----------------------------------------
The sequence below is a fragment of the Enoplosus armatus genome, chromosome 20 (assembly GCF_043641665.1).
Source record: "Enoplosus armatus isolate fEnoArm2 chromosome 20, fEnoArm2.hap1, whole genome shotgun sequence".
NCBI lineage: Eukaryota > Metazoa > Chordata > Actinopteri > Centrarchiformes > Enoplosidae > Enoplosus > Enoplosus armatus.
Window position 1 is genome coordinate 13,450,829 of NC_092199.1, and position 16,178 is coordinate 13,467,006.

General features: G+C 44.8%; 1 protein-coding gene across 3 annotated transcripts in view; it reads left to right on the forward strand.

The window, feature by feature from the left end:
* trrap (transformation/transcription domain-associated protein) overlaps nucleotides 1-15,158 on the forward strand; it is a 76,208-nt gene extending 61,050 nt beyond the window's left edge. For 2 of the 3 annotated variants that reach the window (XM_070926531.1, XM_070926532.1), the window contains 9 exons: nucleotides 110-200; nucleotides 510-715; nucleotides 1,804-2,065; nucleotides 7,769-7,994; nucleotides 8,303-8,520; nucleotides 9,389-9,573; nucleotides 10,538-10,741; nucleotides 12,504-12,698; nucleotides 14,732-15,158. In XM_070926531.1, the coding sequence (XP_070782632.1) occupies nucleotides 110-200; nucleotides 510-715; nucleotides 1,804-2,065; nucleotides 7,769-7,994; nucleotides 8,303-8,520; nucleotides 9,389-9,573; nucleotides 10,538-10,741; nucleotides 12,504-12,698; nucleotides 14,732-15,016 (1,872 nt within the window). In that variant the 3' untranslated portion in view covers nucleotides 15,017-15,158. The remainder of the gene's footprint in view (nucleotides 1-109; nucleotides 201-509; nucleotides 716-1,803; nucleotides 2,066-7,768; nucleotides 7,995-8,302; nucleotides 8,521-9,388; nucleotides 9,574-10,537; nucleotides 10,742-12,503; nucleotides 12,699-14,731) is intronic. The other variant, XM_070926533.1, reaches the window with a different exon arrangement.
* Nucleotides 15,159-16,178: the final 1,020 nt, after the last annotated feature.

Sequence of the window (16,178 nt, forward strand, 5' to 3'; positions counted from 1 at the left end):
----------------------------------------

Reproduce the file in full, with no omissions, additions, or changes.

The sequence below is a fragment of the Enoplosus armatus genome, chromosome 20 (assembly GCF_043641665.1).
Source record: "Enoplosus armatus isolate fEnoArm2 chromosome 20, fEnoArm2.hap1, whole genome shotgun sequence".
NCBI lineage: Eukaryota > Metazoa > Chordata > Actinopteri > Centrarchiformes > Enoplosidae > Enoplosus > Enoplosus armatus.
Window position 1 is genome coordinate 13,450,829 of NC_092199.1, and position 16,178 is coordinate 13,467,006.

General features: G+C 44.8%; 1 protein-coding gene across 3 annotated transcripts in view; it reads left to right on the forward strand.

The window, feature by feature from the left end:
* trrap (transformation/transcription domain-associated protein) overlaps nucleotides 1-15,158 on the forward strand; it is a 76,208-nt gene extending 61,050 nt beyond the window's left edge. For 2 of the 3 annotated variants that reach the window (XM_070926531.1, XM_070926532.1), the window contains 9 exons: nucleotides 110-200; nucleotides 510-715; nucleotides 1,804-2,065; nucleotides 7,769-7,994; nucleotides 8,303-8,520; nucleotides 9,389-9,573; nucleotides 10,538-10,741; nucleotides 12,504-12,698; nucleotides 14,732-15,158. In XM_070926531.1, the coding sequence (XP_070782632.1) occupies nucleotides 110-200; nucleotides 510-715; nucleotides 1,804-2,065; nucleotides 7,769-7,994; nucleotides 8,303-8,520; nucleotides 9,389-9,573; nucleotides 10,538-10,741; nucleotides 12,504-12,698; nucleotides 14,732-15,016 (1,872 nt within the window). In that variant the 3' untranslated portion in view covers nucleotides 15,017-15,158. The remainder of the gene's footprint in view (nucleotides 1-109; nucleotides 201-509; nucleotides 716-1,803; nucleotides 2,066-7,768; nucleotides 7,995-8,302; nucleotides 8,521-9,388; nucleotides 9,574-10,537; nucleotides 10,742-12,503; nucleotides 12,699-14,731) is intronic. The other variant, XM_070926533.1, reaches the window with a different exon arrangement.
* Nucleotides 15,159-16,178: the final 1,020 nt, after the last annotated feature.

Sequence of the window (16,178 nt, forward strand, 5' to 3'; positions counted from 1 at the left end):